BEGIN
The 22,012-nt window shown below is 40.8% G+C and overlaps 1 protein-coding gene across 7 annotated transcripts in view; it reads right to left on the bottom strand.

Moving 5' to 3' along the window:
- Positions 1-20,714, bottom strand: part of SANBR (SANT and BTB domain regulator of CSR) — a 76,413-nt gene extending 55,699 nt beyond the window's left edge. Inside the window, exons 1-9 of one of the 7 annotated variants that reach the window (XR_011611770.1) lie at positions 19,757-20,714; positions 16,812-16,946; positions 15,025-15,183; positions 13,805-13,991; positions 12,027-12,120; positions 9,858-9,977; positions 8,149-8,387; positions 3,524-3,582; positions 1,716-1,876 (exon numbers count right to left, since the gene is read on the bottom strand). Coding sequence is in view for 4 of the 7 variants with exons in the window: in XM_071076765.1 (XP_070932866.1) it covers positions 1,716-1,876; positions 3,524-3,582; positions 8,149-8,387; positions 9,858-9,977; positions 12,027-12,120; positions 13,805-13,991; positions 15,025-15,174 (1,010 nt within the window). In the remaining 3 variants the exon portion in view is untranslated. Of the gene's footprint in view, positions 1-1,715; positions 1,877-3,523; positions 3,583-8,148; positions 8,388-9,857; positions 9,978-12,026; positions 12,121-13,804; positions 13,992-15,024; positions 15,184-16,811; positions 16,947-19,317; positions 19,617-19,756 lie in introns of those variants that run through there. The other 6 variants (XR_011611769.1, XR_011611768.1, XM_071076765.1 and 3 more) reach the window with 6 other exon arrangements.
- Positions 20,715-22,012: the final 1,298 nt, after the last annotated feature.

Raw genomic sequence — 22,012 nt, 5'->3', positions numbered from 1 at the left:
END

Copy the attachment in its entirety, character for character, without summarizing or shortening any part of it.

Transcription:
The 22,012-nt window shown below is 40.8% G+C and overlaps 1 protein-coding gene across 7 annotated transcripts in view; it reads right to left on the bottom strand.

Moving 5' to 3' along the window:
- Positions 1-20,714, bottom strand: part of SANBR (SANT and BTB domain regulator of CSR) — a 76,413-nt gene extending 55,699 nt beyond the window's left edge. Inside the window, exons 1-9 of one of the 7 annotated variants that reach the window (XR_011611770.1) lie at positions 19,757-20,714; positions 16,812-16,946; positions 15,025-15,183; positions 13,805-13,991; positions 12,027-12,120; positions 9,858-9,977; positions 8,149-8,387; positions 3,524-3,582; positions 1,716-1,876 (exon numbers count right to left, since the gene is read on the bottom strand). Coding sequence is in view for 4 of the 7 variants with exons in the window: in XM_071076765.1 (XP_070932866.1) it covers positions 1,716-1,876; positions 3,524-3,582; positions 8,149-8,387; positions 9,858-9,977; positions 12,027-12,120; positions 13,805-13,991; positions 15,025-15,174 (1,010 nt within the window). In the remaining 3 variants the exon portion in view is untranslated. Of the gene's footprint in view, positions 1-1,715; positions 1,877-3,523; positions 3,583-8,148; positions 8,388-9,857; positions 9,978-12,026; positions 12,121-13,804; positions 13,992-15,024; positions 15,184-16,811; positions 16,947-19,317; positions 19,617-19,756 lie in introns of those variants that run through there. The other 6 variants (XR_011611769.1, XR_011611768.1, XM_071076765.1 and 3 more) reach the window with 6 other exon arrangements.
- Positions 20,715-22,012: the final 1,298 nt, after the last annotated feature.

Raw genomic sequence — 22,012 nt, 5'->3', positions numbered from 1 at the left: